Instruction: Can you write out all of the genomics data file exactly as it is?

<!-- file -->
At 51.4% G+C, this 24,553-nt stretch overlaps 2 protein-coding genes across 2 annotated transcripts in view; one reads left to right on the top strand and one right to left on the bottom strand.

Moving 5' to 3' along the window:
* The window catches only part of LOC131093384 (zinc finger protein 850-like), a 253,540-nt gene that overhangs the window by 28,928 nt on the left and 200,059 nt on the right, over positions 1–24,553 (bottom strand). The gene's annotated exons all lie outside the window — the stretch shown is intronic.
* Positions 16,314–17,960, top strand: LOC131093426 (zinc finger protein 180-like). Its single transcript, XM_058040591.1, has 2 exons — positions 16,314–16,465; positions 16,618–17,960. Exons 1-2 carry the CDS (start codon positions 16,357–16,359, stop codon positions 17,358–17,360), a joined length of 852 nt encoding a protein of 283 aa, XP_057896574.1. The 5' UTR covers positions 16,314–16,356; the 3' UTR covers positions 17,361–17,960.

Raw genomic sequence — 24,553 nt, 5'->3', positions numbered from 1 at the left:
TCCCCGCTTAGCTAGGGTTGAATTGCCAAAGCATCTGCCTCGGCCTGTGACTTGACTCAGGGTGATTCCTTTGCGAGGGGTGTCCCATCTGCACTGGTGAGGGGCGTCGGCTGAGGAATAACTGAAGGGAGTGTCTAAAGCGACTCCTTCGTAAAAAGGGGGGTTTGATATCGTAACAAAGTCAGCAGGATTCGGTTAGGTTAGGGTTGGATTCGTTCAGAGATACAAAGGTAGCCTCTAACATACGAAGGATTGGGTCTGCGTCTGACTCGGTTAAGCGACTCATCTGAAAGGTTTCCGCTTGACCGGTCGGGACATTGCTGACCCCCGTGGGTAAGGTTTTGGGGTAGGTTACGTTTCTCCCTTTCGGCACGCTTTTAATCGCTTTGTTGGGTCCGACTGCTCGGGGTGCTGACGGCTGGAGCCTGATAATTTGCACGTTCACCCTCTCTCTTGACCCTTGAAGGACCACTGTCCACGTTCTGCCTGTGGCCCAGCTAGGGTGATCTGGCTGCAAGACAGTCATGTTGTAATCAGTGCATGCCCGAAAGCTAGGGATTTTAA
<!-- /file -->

At 51.4% G+C, this 24,553-nt stretch overlaps 2 protein-coding genes across 2 annotated transcripts in view; one reads left to right on the top strand and one right to left on the bottom strand.

Moving 5' to 3' along the window:
* The window catches only part of LOC131093384 (zinc finger protein 850-like), a 253,540-nt gene that overhangs the window by 28,928 nt on the left and 200,059 nt on the right, over positions 1–24,553 (bottom strand). The gene's annotated exons all lie outside the window — the stretch shown is intronic.
* Positions 16,314–17,960, top strand: LOC131093426 (zinc finger protein 180-like). Its single transcript, XM_058040591.1, has 2 exons — positions 16,314–16,465; positions 16,618–17,960. Exons 1-2 carry the CDS (start codon positions 16,357–16,359, stop codon positions 17,358–17,360), a joined length of 852 nt encoding a protein of 283 aa, XP_057896574.1. The 5' UTR covers positions 16,314–16,356; the 3' UTR covers positions 17,361–17,960.

Raw genomic sequence — 24,553 nt, 5'->3', positions numbered from 1 at the left:
TCCCCGCTTAGCTAGGGTTGAATTGCCAAAGCATCTGCCTCGGCCTGTGACTTGACTCAGGGTGATTCCTTTGCGAGGGGTGTCCCATCTGCACTGGTGAGGGGCGTCGGCTGAGGAATAACTGAAGGGAGTGTCTAAAGCGACTCCTTCGTAAAAAGGGGGGTTTGATATCGTAACAAAGTCAGCAGGATTCGGTTAGGTTAGGGTTGGATTCGTTCAGAGATACAAAGGTAGCCTCTAACATACGAAGGATTGGGTCTGCGTCTGACTCGGTTAAGCGACTCATCTGAAAGGTTTCCGCTTGACCGGTCGGGACATTGCTGACCCCCGTGGGTAAGGTTTTGGGGTAGGTTACGTTTCTCCCTTTCGGCACGCTTTTAATCGCTTTGTTGGGTCCGACTGCTCGGGGTGCTGACGGCTGGAGCCTGATAATTTGCACGTTCACCCTCTCTCTTGACCCTTGAAGGACCACTGTCCACGTTCTGCCTGTGGCCCAGCTAGGGTGATCTGGCTGCAAGACAGTCATGTTGTAATCAGTGCATGCCCGAAAGCTAGGGATTTTAA